Following such a path means that the territory, freedom, and independence of a full-fledged member of the United Nations would be restricted not just by Russia. The compromise pushed at the international level would signify that other countries are accomplices in undermining the international order. Such a course of action would repeat the failure of France and Germany in the notorious Normandy Format from 2014 to 2021. Allowing Russia to reap the rewards of its aggression after widespread military aggression and nuclear blackmail would be repeating the same mistakes.

Uncomfortable questions

What authority and legitimacy will the UN system and the European security order have if Russia can get away with violating dozens of bilateral and multilateral agreements it committed to under international treaties and organizations? If the majority of the international community accepts an agreement that leads to a clear victory for Russia, it will not only show disrespect for Ukraine’s political sovereignty and territorial integrity but also contradict the obligations of these countries under international law not to recognize gains achieved through military means. Why shouldn’t other relatively powerful states take actions against their neighbors similar to what Russia did to its south-western “fraternal people”? Aren’t other territories equally contentious and waiting to be reclaimed just like “Novorossiya”?

Not only some, but even many countries in the world might want to ensure they do not end up in a situation like the Ukrainians. Why should governments of relatively weaker states continue to rely on international law and international organizations to protect their borders and independence? If Western and other influential governments imply that they cannot be relied upon as defenders of the world order, perhaps other instruments will be needed?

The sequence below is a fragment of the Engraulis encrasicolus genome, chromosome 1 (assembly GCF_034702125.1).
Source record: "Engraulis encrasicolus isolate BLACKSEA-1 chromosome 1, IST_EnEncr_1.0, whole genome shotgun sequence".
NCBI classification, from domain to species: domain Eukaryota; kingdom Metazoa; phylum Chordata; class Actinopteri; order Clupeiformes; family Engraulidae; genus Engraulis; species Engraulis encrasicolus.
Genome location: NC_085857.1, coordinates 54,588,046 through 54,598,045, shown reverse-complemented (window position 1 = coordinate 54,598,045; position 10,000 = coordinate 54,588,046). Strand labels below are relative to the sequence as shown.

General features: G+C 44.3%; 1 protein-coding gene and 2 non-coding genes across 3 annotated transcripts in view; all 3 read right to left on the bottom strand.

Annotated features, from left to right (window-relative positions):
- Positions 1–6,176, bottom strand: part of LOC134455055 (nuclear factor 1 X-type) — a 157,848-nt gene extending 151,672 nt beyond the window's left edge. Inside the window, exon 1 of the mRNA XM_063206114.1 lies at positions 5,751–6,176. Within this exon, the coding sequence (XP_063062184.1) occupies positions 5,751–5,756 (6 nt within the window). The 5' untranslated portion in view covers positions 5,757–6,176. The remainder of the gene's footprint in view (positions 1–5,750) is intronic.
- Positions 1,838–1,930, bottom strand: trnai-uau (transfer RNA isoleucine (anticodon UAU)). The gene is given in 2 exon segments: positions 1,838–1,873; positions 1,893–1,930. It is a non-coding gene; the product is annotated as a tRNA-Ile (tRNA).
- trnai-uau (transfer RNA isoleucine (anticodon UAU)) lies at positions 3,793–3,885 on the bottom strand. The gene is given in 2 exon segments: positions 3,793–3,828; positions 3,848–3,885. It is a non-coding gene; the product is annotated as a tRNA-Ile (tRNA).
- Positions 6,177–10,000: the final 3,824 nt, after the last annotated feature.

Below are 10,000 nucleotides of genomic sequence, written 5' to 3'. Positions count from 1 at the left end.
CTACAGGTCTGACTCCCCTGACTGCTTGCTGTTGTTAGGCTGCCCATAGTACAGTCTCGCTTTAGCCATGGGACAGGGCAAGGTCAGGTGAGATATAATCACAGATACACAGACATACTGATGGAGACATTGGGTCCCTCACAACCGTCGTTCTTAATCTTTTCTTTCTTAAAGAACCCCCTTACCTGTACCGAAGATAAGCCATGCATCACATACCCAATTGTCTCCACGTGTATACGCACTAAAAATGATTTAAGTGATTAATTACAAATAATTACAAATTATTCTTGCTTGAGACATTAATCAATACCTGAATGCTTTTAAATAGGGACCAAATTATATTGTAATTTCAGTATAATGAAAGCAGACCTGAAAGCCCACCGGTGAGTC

The slow and fragmented response of the international community to Russia’s illegal annexation of Crimea in 2014, the hybrid war in Donbas from 2014 to 2021, and the large-scale invasion on February 24, 2022, have already caused damage to the global security system. The implementation of a well-prepared peace plan could have temporarily halted the hostilities in Ukraine. However, it would have deepened the already troubling cracks in the world order.

Making a deal of “land in exchange for peace” would mean recognizing the legitimacy of Russia’s actions. This would undermine not only the international liberal order but also global security and stability, causing long-lasting harm to the global non-proliferation regime of nuclear and other weapons of mass destruction.

Russia’s armed aggression against Ukraine and its campaign of genocide against the Ukrainian people cannot be stopped by purely non-military means. There is no other way but to defeat force with force. This is fully consistent with international law, in particular Article 51 of the UN Charter. Compromises, concessions and other benefits to the aggressor state are not the way to lasting peace in Eastern Europe and other regions. A “land in exchange for peace” deal would cause lasting damage to the norm-based international order and the future rule of international law.

Originally posted by Andreas Umland on Nowa Europa Wschodnia. Translated and edited by the UaPosition – Ukrainian news and analytics website

See also: How Russia is attacking the European Union with disinformation